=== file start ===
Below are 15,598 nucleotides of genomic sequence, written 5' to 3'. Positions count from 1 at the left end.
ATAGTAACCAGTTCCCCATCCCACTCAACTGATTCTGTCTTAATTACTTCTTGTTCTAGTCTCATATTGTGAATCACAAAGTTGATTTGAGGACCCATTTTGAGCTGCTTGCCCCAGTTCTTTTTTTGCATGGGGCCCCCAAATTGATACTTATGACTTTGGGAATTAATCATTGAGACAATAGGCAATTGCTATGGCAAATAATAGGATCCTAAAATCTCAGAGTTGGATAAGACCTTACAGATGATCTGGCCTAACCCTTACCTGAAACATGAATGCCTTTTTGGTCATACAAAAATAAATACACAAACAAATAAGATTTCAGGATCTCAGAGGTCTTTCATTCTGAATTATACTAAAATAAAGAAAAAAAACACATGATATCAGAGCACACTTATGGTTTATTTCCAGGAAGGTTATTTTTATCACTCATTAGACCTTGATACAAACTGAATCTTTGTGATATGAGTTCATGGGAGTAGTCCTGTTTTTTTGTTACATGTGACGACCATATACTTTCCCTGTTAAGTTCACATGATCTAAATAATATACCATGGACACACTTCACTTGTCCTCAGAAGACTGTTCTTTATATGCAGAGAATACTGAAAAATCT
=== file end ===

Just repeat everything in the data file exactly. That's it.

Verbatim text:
Below are 15,598 nucleotides of genomic sequence, written 5' to 3'. Positions count from 1 at the left end.
ATAGTAACCAGTTCCCCATCCCACTCAACTGATTCTGTCTTAATTACTTCTTGTTCTAGTCTCATATTGTGAATCACAAAGTTGATTTGAGGACCCATTTTGAGCTGCTTGCCCCAGTTCTTTTTTTGCATGGGGCCCCCAAATTGATACTTATGACTTTGGGAATTAATCATTGAGACAATAGGCAATTGCTATGGCAAATAATAGGATCCTAAAATCTCAGAGTTGGATAAGACCTTACAGATGATCTGGCCTAACCCTTACCTGAAACATGAATGCCTTTTTGGTCATACAAAAATAAATACACAAACAAATAAGATTTCAGGATCTCAGAGGTCTTTCATTCTGAATTATACTAAAATAAAGAAAAAAAACACATGATATCAGAGCACACTTATGGTTTATTTCCAGGAAGGTTATTTTTATCACTCATTAGACCTTGATACAAACTGAATCTTTGTGATATGAGTTCATGGGAGTAGTCCTGTTTTTTTGTTACATGTGACGACCATATACTTTCCCTGTTAAGTTCACATGATCTAAATAATATACCATGGACACACTTCACTTGTCCTCAGAAGACTGTTCTTTATATGCAGAGAATACTGAAAAATCT